I also thought that I had a specific stance on Plato’s reading until the mention of writing contributing to our deteriorating memories was brought up. I hadn’t thought of writing as a tool to take away memory, on the contrary, I had always thought of it as a tool to help us remember stuff. Before heading to the grocery store many people write down the groceries that they need so that it can help them remember. However, analyzing that after reading Plato’s writing, I am beginning to see that this is a way to depend on writing versus deepening on your brain to remind you of things. Therefore, I think the problem is the reliance and/or the dependence on outside sources such as writing to tell us things that we should hold the capacity in our minds to remember on our own. So far this class is already challenging me to take on different perspectives and to constantly challenge my thinking and I can’t wait to explore more challenges throughout the semester!

      • I like your emphasis, Emma, on the physicality of books. I know that I’m a dinosaur when it comes down to it, but one of my favorite memories growing up was the smell on an old, dusty book. I can still recall the smell of Avi’s Ragweed which I picked it up in Mrs. Bershaw’s third-grade classroom. I’m certainly not opposed to new forms of reading, ebooks, Kindles, and I admit that I consistently find myself reading the BBC on my phone while I’m on the train into work, but there’s something important and affective for me in owning,reading, and annotating a physical copy. It would be interesting to further examine and study people’s emotional ties with their reading materials, since many people seem so tied to their first editions and dogeared copies.

      • I agree that it is important to include things like audio books, e-books, textbooks, etc. under the definition of what a book is. Above all, I think that the definition of a book must be fluid and able to adapt. The concept of a book has changed and developed along with society, so I think that the definition must be able to change to reflect this. To have the definition be totally static and ignore new technology would be a mistake, in my opinion.
        I was thinking about this earlier in the week as I re-read one of my favorite books, The Hitchhiker’s Guide to the Galaxy. In the novel, the Guide itself is an e-book (from the descriptions, it probably looks pretty close to a Kindle and in terms of organization and concept it is almost Wikipedia-like). I thought this was interesting because the novel was published in 1979, so definitely earlier than e-books as we think of them today really got started. Within the novel, the Guide is always described as book, and all of the character accept it as such. It reminded me of our conversation in class Monday because it made me think about how the initial readers of Hitchhiker’s Guide to the Galaxy (before the rise in prominence of e-books) would have thought about the Guide in the novel. Without the context of e-books as a pretty standard part of everyday life, would they have been as willing to accept the Guide as a book as readers encountering the novel now in the age of the e-book might be? I think today the Guide isn’t all that much of a surprise to readers since it really does seem like a fairly normal (though massive) e-book.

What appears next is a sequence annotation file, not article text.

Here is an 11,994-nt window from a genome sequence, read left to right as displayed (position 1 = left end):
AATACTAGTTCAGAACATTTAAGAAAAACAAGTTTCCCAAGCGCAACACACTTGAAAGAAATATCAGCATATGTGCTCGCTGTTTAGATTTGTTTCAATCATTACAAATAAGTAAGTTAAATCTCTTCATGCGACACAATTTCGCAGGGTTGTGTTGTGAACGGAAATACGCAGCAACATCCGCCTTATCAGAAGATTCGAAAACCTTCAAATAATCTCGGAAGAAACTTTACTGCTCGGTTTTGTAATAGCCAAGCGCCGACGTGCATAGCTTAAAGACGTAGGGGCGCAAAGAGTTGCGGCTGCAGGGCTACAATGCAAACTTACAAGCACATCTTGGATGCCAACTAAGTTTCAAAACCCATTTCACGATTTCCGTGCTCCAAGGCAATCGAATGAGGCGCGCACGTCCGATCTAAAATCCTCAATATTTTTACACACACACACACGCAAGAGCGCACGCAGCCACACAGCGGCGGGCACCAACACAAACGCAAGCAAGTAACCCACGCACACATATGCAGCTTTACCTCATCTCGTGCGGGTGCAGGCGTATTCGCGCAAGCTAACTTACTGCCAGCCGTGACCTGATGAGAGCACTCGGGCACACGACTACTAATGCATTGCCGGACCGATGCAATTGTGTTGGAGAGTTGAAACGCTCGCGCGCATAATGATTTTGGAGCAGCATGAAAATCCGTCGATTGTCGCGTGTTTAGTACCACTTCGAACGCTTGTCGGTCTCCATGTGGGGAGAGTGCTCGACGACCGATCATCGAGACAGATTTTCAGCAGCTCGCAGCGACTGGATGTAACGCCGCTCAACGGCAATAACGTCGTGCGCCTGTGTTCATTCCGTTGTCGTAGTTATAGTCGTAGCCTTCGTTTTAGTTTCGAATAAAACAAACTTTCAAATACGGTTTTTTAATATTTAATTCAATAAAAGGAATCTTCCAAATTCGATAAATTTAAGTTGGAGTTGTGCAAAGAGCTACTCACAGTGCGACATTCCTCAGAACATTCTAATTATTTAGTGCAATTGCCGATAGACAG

• I would like to echo Victoria’s appreciation for the mention of “audio books”, Emma. I wonder though, why did we consider an “audio book” a book, but not a “comic book” a book? Why were some forms more problematic for us than others? I also found that Plato’s “Phaedrus” forced me to reflect on the habit of relying on technology – whether it be books or smartphones – to assist memory. We didn’t get a chance during class, so it might be worth noting that Plato is thinking the book as technology from the first line. He employs words such as “produce” and “use” when describing how we interact with books. These words are often part of the language of technology. The translator’s inclusion of “invented” also suggests technology.

      • Prior to the discussion in class, I had no intention of ever accepting an audio book as a valid example of what a book is, but after some people in class made their case, it seemed that my rigid definition of a book was up for re-examination. I thought about audio books during the rest of class, wondering if perhaps I had been too harsh on them as a medium, and wondered if perhaps my exclusion of audio books was similar to the elitism surrounding books and writing touched upon during the discussion of Plato’s Phaedrus.

        I wonder, then, if the exclusion of audio books is indicative of some sort of last-ditch effort to cling on to outdated ideas of literacy. Does listening to an audio book instead of reading the physical copy mean a person is any less literate? What if the person listening to the book actually understands the themes of the text more than the person reading a physical copy? That is a question that I think we should attempt to address as a class.

        As for e-books, I’m still on the fence about them. Some of you have made strong arguments in favor of considering them a valid example of a book, and yet, something about them makes me uneasy. Perhaps it is the absence of a page beneath my fingers that turns me away from them? But the same should apply to an audio book, you might say. True, but yet I cannot help but wonder if the audio book’s ability to stimulate one’s auditory senses lets me see it as more of a book than the e-book, something that only stimulates your visual senses.

        Perhaps my opinion on this will change as more individuals in the class make a case for the e-book?

  3. Personally, even though I am in disagreement with our version on which e-books should be considered books, I do agree that this class has such an interesting concept, and the whole concept of learning about the history of the book is so appealing, that I rearranged my entire course schedule(work included) to fit this class in. I love old medieval texts and stuff, and I feel as if I will be hard pressed to be bored in this class. I do realize that it is a three-hour course, which doesn’t prevent me from doing so, since this is my 12th+ three-hour sectioned course. I lost track.

  4. While I’m more on the old-fashioned side of the e-books being classified as books argument, I still think that e-books have a lot to offer that physical books cannot. A Song of Ice and Fire is releasing a sort of e-book that’s interactive the entire way through, and if you’re a fan of the series or show, or completely new to it, then it’s a great way to read while knowing exactly what is happening, which is sometimes hard in George R. R. Martin’s world. I’ve only looked at previews of it myself however but if I ever want to reread the books I might be interested in the interactive enhanced edition you can only get electronically.

    – I remember Professor Mueller said he disliked Game of Thrones last semester so I had to bring it up as soon as possible.